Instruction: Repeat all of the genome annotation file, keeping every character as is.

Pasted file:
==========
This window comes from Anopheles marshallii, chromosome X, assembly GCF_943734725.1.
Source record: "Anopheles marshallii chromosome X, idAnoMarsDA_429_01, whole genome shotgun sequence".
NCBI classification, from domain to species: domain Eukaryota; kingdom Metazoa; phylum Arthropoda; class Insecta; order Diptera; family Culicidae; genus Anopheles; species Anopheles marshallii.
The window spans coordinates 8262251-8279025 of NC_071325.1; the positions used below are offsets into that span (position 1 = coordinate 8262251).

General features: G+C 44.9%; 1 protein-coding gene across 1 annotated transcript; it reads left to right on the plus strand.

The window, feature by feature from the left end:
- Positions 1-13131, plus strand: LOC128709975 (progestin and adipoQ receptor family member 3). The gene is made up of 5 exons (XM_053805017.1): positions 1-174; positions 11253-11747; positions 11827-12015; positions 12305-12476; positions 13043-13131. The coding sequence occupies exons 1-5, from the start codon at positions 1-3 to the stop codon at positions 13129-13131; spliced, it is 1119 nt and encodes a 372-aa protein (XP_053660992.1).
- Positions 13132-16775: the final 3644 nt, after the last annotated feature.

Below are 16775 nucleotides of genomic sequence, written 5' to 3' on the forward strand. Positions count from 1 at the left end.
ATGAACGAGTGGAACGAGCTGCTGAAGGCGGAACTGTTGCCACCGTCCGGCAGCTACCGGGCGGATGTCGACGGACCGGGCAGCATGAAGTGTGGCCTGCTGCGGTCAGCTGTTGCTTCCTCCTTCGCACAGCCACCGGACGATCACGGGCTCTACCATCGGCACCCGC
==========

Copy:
This window comes from Anopheles marshallii, chromosome X, assembly GCF_943734725.1.
Source record: "Anopheles marshallii chromosome X, idAnoMarsDA_429_01, whole genome shotgun sequence".
NCBI classification, from domain to species: domain Eukaryota; kingdom Metazoa; phylum Arthropoda; class Insecta; order Diptera; family Culicidae; genus Anopheles; species Anopheles marshallii.
The window spans coordinates 8262251-8279025 of NC_071325.1; the positions used below are offsets into that span (position 1 = coordinate 8262251).

General features: G+C 44.9%; 1 protein-coding gene across 1 annotated transcript; it reads left to right on the plus strand.

The window, feature by feature from the left end:
- Positions 1-13131, plus strand: LOC128709975 (progestin and adipoQ receptor family member 3). The gene is made up of 5 exons (XM_053805017.1): positions 1-174; positions 11253-11747; positions 11827-12015; positions 12305-12476; positions 13043-13131. The coding sequence occupies exons 1-5, from the start codon at positions 1-3 to the stop codon at positions 13129-13131; spliced, it is 1119 nt and encodes a 372-aa protein (XP_053660992.1).
- Positions 13132-16775: the final 3644 nt, after the last annotated feature.

Below are 16775 nucleotides of genomic sequence, written 5' to 3' on the forward strand. Positions count from 1 at the left end.
ATGAACGAGTGGAACGAGCTGCTGAAGGCGGAACTGTTGCCACCGTCCGGCAGCTACCGGGCGGATGTCGACGGACCGGGCAGCATGAAGTGTGGCCTGCTGCGGTCAGCTGTTGCTTCCTCCTTCGCACAGCCACCGGACGATCACGGGCTCTACCATCGGCACCCGC